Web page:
Visit additional Tabor Communication Publications
October 07, 2009
Argonne, Lawrence Livermore helped design supercomputer honored by President Obama
ARGONNE, Ill., Oct. 7 -- The IBM Blue Gene series of energy-efficient supercomputers, central to breakthrough scientific research around the world, will be singled out by President Barack Obama as a Medal of Technology and Innovation award-winner on Oct. 7 in Washington, D.C.
When IBM accepts this well-deserved honor, computer scientists at the U.S. Department of Energy's (DOE) Argonne and Lawrence Livermore national laboratories can take pride in their role in making these computers a reality. Both sites contributed critical input and software components through a DOE research and development partnership with IBM that strongly impacted Blue Gene's extreme-scale design.
"The success of this partnership is an excellent example of how national laboratories can help fuel industry and drive innovation," said William Brinkman, director of DOE's Office of Science.
"The Blue Gene supercomputers are an outstanding example of our investment in nuclear security providing the tools to tackle broader national challenges," said NNSA Administrator Thomas D'Agostino. "This machine, which was originally developed to ensure the safety and reliability of our nuclear stockpile without testing, has led to amazing advances in science and discovery. I congratulate IBM, Lawrence Livermore National Laboratory and Argonne National Laboratory for a job well done."
DOE, which leads the world in providing supercomputers for scientific research, began an R&D partnership with IBM in 2001 to develop the Blue Gene platform. Argonne, together with Lawrence Livermore National Laboratory (LLNL), worked on key aspects of the design and provided critical software components to ensure it was well suited to solve challenges in energy, the environment and national security.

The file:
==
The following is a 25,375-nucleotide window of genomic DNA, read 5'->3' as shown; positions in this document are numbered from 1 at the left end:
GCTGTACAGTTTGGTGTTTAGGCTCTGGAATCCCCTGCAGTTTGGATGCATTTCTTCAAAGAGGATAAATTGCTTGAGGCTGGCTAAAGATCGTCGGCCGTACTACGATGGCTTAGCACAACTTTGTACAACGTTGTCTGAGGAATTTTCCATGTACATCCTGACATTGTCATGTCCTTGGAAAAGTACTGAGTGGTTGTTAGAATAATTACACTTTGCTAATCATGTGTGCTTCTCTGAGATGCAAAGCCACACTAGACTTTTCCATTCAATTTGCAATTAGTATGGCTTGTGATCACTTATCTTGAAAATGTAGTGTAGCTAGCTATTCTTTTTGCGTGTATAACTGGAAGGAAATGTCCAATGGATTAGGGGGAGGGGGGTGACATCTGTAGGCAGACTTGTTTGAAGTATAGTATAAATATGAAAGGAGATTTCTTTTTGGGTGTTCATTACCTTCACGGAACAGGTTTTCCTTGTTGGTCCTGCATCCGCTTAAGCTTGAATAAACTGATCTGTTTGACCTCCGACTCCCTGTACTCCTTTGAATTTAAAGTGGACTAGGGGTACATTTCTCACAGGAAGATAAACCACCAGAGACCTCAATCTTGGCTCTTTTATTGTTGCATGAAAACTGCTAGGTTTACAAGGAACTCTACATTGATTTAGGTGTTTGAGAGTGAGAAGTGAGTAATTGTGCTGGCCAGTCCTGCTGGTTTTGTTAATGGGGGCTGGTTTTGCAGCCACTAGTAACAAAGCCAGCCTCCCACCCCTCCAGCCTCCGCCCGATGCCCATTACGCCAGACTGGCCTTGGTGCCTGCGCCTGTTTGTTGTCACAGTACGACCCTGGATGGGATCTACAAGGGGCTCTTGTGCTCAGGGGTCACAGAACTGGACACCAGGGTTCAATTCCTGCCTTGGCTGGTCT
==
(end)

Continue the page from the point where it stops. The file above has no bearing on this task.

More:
"Blue Gene balances energy efficiencies with a major breakthrough in scalability, which is imperative to attack problems in science and engineering at unprecedented scale and speed," said Pete Beckman, director of Argonne's Leadership Computing Facility, home to the first large Blue Gene/P.
The Blue Gene leverages a high-performance, low-power, system-on-a-chip architecture offering extreme integration that dramatically improves reliability increases energy efficiency and reduces operating costs.
"The Blue Gene architecture has greatly enhanced the National Nuclear Security Administration's capability for predictive simulation and uncertainty quantification," said Mark Seager, assistant deptartment head for Advanced Computing Technology at LLNL.
Much of the software needed to operate Blue Gene comes from the open source community and was developed by laboratories and universities around the world. Argonne was actively involved in fostering that community as well as developing key components of the system software. For example, the Blue Gene leverages Argonne's MPICH, the version of the Message Passing Interface that scientists use to write parallel programs capable of scaling to hundreds of thousands of CPU cores. Computer scientists are also working on extending the capabilities of Blue Gene with advanced math libraries, improved parallel file systems, and even experimental operating systems such as ZeptoOS, which permits users to run Linux on the Blue Gene's compute nodes.
Another critical aspect of the Blue Gene's success was ensuring the platform was adopted by the high-performance computing community. In 2004, Argonne and IBM jointly created the Blue Gene Consortium, an international group of laboratory, university and industrial researchers collaborating to evaluate the technology and platform and provide critical feedback for future Blue Gene designs.
The Medal of Technology and Innovation is described as the highest honor for technological achievement for outstanding contributions related to the nation's competiveness, standard of living and quality of life through the development and commercialization of technological products. Obama will present the medal to IBM, as well as four inventors who were also recognized for the award, at a White House ceremony on Oct. 7. The medal program is administered by the United States Patent and Trademark Office and is awarded annually to individuals, teams and companies.